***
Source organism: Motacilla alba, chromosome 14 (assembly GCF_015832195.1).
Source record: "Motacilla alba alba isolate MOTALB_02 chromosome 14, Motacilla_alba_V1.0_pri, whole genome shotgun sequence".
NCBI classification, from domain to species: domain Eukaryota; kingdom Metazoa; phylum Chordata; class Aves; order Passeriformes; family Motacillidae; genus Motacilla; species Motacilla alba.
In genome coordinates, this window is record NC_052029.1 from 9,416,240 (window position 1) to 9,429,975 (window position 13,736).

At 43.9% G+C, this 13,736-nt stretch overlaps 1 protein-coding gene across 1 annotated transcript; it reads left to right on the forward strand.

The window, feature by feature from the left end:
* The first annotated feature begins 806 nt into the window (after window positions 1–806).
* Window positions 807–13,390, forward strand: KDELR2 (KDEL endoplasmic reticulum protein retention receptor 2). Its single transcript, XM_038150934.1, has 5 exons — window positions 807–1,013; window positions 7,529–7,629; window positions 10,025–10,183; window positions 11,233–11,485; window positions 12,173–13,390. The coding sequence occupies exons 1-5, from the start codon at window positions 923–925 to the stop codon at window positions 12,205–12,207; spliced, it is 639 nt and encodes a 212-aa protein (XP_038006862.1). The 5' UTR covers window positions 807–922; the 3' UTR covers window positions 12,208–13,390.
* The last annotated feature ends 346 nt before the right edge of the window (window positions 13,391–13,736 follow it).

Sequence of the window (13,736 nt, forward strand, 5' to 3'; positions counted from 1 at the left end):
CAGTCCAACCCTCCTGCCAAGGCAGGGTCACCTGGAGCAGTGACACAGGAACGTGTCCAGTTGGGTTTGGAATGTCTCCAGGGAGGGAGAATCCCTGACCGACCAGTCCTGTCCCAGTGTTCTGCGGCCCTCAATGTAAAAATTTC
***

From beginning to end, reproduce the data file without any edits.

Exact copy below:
Source organism: Motacilla alba, chromosome 14 (assembly GCF_015832195.1).
Source record: "Motacilla alba alba isolate MOTALB_02 chromosome 14, Motacilla_alba_V1.0_pri, whole genome shotgun sequence".
NCBI classification, from domain to species: domain Eukaryota; kingdom Metazoa; phylum Chordata; class Aves; order Passeriformes; family Motacillidae; genus Motacilla; species Motacilla alba.
In genome coordinates, this window is record NC_052029.1 from 9,416,240 (window position 1) to 9,429,975 (window position 13,736).

At 43.9% G+C, this 13,736-nt stretch overlaps 1 protein-coding gene across 1 annotated transcript; it reads left to right on the forward strand.

The window, feature by feature from the left end:
* The first annotated feature begins 806 nt into the window (after window positions 1–806).
* Window positions 807–13,390, forward strand: KDELR2 (KDEL endoplasmic reticulum protein retention receptor 2). Its single transcript, XM_038150934.1, has 5 exons — window positions 807–1,013; window positions 7,529–7,629; window positions 10,025–10,183; window positions 11,233–11,485; window positions 12,173–13,390. The coding sequence occupies exons 1-5, from the start codon at window positions 923–925 to the stop codon at window positions 12,205–12,207; spliced, it is 639 nt and encodes a 212-aa protein (XP_038006862.1). The 5' UTR covers window positions 807–922; the 3' UTR covers window positions 12,208–13,390.
* The last annotated feature ends 346 nt before the right edge of the window (window positions 13,391–13,736 follow it).

Sequence of the window (13,736 nt, forward strand, 5' to 3'; positions counted from 1 at the left end):
CAGTCCAACCCTCCTGCCAAGGCAGGGTCACCTGGAGCAGTGACACAGGAACGTGTCCAGTTGGGTTTGGAATGTCTCCAGGGAGGGAGAATCCCTGACCGACCAGTCCTGTCCCAGTGTTCTGCGGCCCTCAATGTAAAAATTTC